Jesse said, “Well, there’s the youngest.”

He doesn’t identify him according to his potential,
just his current position.

Life will do this to you: try to label you
according to your educational background,

according to your ethnicity, according to
whether you’re a man or a woman.

Life will try to label you this way.

“Well, there’s the youngest, but he’s tending
the sheep.”

Samuel said, “Send for him; we won’t sit down
until he arrives.”

The one they didn’t even think to bring in
the room was the one God had chosen from the

foundation of the world.

I want to make an announcement.

You can’t dis-appoint what God has appointed.

When God calls your name, when God gets ready
to use you, when God gets ready to do a work

in your life, when God gets ready to raise
you up, when God gets ready to send you forth,

when God gets ready to start up your gift,
when God gets ready to release your purpose…

I love God, because he knew how to find David
even in the field.

He didn’t need David to be in the lineup.

Do you know what?

You don’t have to position yourself in front
of people to be used by God.

You don’t have to convince a committee that
you’re good enough for the grace of God.

How many are grateful that God chooses sovereignly
whom he wills and uses sovereignly whom he


When God gets ready to use you, there’s no
devil in hell that can stop him.

If it had been up to people, David wouldn’t
have gotten his turn, but when God says, “It’s

your time,” he knows exactly where to find

Don’t stress out about it.

Don’t worry about whether or not people appreciate

Don’t even worry about whether they notice

Don’t even worry about whether they call you
by your correct name.

It doesn’t matter.

You cannot dis-appoint what God has appointed.

If David hadn’t been in the field keeping
sheep, he wouldn’t have been prepared to lead


What he should have, could have, would have
seen as being very insignificant was exactly

the thing he needed to prepare him for his

It’s a funny thing, though.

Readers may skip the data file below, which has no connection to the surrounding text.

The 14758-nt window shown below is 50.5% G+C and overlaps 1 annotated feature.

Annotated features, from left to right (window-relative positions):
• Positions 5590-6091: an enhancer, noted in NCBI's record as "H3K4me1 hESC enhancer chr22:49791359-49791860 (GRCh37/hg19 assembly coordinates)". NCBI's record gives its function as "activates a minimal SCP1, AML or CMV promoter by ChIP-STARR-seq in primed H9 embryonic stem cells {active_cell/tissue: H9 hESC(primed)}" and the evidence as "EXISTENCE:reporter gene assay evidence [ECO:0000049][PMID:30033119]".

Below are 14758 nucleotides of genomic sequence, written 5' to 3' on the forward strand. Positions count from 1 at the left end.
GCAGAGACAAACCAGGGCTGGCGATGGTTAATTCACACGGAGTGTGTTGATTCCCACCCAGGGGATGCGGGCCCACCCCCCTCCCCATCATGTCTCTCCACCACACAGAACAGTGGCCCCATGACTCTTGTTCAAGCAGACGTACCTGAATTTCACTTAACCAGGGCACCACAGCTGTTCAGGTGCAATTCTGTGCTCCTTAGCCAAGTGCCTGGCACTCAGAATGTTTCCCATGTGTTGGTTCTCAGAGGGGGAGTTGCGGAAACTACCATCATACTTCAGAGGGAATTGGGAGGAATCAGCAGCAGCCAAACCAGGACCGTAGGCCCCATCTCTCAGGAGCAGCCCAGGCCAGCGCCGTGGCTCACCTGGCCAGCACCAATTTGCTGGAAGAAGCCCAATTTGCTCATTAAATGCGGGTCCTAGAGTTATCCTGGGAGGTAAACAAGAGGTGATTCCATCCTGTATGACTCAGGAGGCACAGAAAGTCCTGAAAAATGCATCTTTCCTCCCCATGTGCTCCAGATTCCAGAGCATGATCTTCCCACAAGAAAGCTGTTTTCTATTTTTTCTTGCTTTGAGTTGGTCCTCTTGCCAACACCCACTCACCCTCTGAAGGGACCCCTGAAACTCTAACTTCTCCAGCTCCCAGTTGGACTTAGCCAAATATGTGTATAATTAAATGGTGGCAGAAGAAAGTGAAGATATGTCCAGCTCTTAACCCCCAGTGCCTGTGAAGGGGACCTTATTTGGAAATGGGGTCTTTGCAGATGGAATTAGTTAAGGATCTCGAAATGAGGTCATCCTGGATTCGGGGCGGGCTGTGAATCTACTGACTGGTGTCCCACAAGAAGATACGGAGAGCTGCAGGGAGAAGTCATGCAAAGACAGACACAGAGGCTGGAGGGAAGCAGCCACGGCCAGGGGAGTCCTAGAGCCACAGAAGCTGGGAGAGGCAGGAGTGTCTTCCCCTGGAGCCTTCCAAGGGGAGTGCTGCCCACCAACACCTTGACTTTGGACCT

You would expect that after this moment where
David is anointed, appointed, called to be

a king, the next scene we would see would
be that of David and his driver making a trip,

perhaps to Neiman Marcus.

Come on, if God told you you would be the
next king, wouldn’t you want to go try on

some robes and some crowns, size 42 short?

Wouldn’t you want to try on some Versace crowns,
Armani robes?

“I need to get ready for this thing.”

Sometimes we expect that when God announces
a change in our lives it’s going to be activated


We get confused when God says, “It’s your
time,” but he makes us wait our turn.

Sometimes God is doing things…

It was on that day that David was announced
to be a king, but it would be many years later

that he would wear the crown.

When you give your life to Christ, in a moment
you’re saved.

In a moment you’re forgiven.

In a moment you’re cleansed.

In a moment you’re redeemed.

All of those things are true of you immediately,
but all of the changes those new realities

are meant to produce in your life happen not
immediately but gradually.

Do you know what I see people do?

I see people become very discouraged in the
process of awaiting the change God initiated,

because we’re a little bit confused.

I remember Elijah was so confused when we
gave the money to build Elevation Ballantyne.

We bought the land back in 2012.

Elijah was 6 years old at the time, and he
gave an offering.

Our whole family was supposed to give, so
I let Elijah give $70 of my money that we

pretended was his, just like all the money
he thinks he has.

After he gave the money, he said, “So Daddy,
we’re having church at Elevation Ballantyne